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Re: When Did You Ease Up On Saving Aggressively?

Post by ruralavalon » Mon Aug 19, 2019 12:52 pm

RJC wrote:
Mon Aug 19, 2019 12:44 pm
ruralavalon wrote:
Mon Aug 19, 2019 11:54 am
RJC wrote:
Mon Aug 19, 2019 11:40 am
Dear Friends,

At what point do you let up on the aggressive savings gas pedal? When you are close to your number? After reaching? Never?

Financial calculators suggest that we may reach our number (~25x expenses) in 2-3 years depending on the market. We LBYM (save ~45%), however, my spouse thinks we could let up a bit since we are close to our goals. I think I am more conservative and more conscientious of potential black swan events.

What do you think?
We eased up on aggressive savings when I retired. But we didn't really start young, we started in my late 30s. We paid off our mortgage about 10 years before retirement, and cash flowed college expenses for four four children.

So your situation seems very different. What debt do you have? Any children going to college? A savings rate of 45% is extremely aggressive. What is your age? When do you plan to retire?

Unless you plan on retiring early (the "25 x" rule of thumb is expected to work out for normal retirement age in the mid 60s), it may be reasonable to be less aggressive now.
I am 43, we still have a 30 year mortgage (focus on that next?), and are funding the kids through 529s. Honestly, I am not sure when we will retire. My spouse is motivated and loves working. I work for the Fed and so far it is interesting and quite flexible.
How many years are left on the mortgage note? What is the current balance and the interet rate?
Last edited by ruralavalon on Mon Aug 19, 2019 12:54 pm, edited 1 time in total.
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Re: When Did You Ease Up On Saving Aggressively?

Post by cherijoh » Mon Aug 19, 2019 12:53 pm

Jags4186 wrote:
Mon Aug 19, 2019 11:51 am
Easing up on savings means you need more savings.

Let’s pretend you make $100,000 and are saving $45,000/yr meaning you’re spending $55,000/yr. 25x of $55,000 is $1,375,000. If you decide to cut back your savings to 20% and increase your spending to $80,000/yr 25x is now $2,000,000. Congrats on having $1,375,000 but that is only 17x.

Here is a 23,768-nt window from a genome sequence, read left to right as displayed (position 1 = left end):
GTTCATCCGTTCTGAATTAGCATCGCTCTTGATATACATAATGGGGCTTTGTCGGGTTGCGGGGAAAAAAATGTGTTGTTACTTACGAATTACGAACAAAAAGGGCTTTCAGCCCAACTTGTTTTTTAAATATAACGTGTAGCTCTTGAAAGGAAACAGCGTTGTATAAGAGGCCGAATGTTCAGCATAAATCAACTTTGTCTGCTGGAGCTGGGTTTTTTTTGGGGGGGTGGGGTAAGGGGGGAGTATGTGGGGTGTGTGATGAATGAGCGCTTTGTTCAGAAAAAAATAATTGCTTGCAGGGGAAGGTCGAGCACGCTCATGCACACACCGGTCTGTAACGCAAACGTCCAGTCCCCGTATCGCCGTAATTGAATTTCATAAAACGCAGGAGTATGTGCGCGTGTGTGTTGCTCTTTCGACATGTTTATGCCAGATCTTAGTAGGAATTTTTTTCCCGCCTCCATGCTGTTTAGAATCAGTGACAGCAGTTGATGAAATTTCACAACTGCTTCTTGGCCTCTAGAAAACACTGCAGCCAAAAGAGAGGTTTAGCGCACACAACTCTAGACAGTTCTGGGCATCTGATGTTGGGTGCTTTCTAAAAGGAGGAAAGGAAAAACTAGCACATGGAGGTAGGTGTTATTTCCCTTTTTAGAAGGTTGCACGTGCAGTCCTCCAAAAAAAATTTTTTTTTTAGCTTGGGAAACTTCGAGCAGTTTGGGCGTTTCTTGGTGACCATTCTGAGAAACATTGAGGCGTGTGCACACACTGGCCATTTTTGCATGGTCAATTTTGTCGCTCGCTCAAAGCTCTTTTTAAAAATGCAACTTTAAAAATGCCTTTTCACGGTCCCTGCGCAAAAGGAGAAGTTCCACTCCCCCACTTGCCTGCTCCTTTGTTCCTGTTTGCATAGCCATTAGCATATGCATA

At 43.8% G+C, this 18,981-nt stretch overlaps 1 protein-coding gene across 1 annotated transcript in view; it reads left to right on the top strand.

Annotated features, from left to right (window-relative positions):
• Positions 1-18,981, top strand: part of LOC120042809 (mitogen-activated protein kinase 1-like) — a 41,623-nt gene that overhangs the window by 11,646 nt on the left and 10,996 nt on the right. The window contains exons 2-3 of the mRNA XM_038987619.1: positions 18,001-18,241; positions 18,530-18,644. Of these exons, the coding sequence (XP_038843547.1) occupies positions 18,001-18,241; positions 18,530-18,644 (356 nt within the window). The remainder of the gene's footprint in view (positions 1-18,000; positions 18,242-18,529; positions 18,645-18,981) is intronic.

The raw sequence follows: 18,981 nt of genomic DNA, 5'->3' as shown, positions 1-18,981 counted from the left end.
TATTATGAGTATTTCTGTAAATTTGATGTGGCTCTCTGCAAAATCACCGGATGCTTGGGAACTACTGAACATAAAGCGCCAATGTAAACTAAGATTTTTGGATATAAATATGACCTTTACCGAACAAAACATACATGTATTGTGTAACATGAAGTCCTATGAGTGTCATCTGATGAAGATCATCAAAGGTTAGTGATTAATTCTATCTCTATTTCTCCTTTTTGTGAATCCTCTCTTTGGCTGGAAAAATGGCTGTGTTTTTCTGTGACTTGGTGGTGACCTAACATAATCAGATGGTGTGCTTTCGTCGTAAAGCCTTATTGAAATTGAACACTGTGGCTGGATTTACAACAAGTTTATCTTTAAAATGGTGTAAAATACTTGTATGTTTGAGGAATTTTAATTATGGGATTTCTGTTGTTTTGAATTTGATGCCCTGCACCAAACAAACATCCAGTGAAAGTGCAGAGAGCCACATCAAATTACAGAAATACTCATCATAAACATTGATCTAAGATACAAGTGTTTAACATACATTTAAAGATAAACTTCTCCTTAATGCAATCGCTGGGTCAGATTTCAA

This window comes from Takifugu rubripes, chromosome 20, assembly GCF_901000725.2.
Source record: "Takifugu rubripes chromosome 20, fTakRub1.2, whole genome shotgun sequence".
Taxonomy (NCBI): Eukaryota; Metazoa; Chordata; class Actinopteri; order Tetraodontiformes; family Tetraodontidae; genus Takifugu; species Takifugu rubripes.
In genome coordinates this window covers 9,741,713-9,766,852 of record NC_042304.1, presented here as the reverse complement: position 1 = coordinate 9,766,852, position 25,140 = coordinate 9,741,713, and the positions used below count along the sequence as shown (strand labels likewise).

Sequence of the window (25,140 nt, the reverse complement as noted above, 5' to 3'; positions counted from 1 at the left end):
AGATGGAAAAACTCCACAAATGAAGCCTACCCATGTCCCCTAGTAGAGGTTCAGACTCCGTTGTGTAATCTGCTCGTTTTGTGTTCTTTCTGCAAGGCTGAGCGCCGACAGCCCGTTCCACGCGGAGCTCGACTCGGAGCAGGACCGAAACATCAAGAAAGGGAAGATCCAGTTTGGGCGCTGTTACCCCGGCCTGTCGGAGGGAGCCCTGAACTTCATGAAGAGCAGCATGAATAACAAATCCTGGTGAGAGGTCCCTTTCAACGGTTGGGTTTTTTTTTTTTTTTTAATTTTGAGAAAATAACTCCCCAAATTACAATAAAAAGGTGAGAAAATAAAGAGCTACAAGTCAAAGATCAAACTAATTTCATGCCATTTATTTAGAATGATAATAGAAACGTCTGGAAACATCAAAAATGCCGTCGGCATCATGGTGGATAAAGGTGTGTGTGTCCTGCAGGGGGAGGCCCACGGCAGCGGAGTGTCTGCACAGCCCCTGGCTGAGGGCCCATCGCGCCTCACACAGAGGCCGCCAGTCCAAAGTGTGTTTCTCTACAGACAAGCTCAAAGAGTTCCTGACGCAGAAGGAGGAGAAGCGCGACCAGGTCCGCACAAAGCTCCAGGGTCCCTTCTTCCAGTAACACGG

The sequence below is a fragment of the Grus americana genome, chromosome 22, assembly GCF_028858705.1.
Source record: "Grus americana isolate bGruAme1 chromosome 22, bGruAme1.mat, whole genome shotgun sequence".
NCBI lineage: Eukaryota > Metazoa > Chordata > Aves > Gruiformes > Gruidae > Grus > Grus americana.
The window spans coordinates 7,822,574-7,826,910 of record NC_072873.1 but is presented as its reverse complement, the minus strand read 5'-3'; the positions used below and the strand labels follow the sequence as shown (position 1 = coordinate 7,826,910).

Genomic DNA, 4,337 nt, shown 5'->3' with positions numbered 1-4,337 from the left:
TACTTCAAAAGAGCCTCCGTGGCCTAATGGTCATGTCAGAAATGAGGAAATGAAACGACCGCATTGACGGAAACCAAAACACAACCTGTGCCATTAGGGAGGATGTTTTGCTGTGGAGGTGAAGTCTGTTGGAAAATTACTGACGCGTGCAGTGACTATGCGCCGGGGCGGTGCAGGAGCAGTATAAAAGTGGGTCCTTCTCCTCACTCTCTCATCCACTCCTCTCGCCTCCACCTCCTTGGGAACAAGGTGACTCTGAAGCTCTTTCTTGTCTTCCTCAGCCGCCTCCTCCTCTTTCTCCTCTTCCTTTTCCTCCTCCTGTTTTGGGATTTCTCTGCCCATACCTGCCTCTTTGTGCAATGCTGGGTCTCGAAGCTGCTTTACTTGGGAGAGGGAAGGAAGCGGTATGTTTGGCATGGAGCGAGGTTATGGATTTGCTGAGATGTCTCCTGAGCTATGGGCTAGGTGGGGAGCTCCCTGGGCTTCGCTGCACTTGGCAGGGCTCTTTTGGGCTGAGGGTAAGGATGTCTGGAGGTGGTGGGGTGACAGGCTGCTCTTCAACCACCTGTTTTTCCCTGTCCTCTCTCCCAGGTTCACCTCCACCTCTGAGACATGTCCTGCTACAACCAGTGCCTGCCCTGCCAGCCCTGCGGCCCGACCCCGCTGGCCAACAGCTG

Strive to find a balance between spending and savings.
Excellent point that eludes some people when they decide they have "won the game". IMO, if you are going to "loosen up a little" you are better off taking a "once in a lifetime" vacation than permanently increasing your expenses by purchasing a vacation home or other items that require ongoing spending. Plus you never know if your health will support taking the trip later when you have retired.

But with a saving's rate as high as the OP's and 25x in current expenses, IMO they can afford to ease up some. But perhaps not as much as the OP's spouse would like. :wink:

I eased up on my savings when I ended up doing a mid-career transition and taking a ~20% cut in pay. My savings rate went down, but my spending level didn't go up. And I was still able to max my 401k and Roth, but I stopped taxable investing. And a couple years after making the transition, I finished paying off my house, so my expenses went down. At that point, I decided I didn't need to divert the extra cash flow towards taxable investing and I started spending it on myself - mostly on nice vacations and other experiences.
Last edited by cherijoh on Mon Aug 19, 2019 4:16 pm, edited 1 time in total.

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Re: When Did You Ease Up On Saving Aggressively?

Post by Smoke » Mon Aug 19, 2019 1:05 pm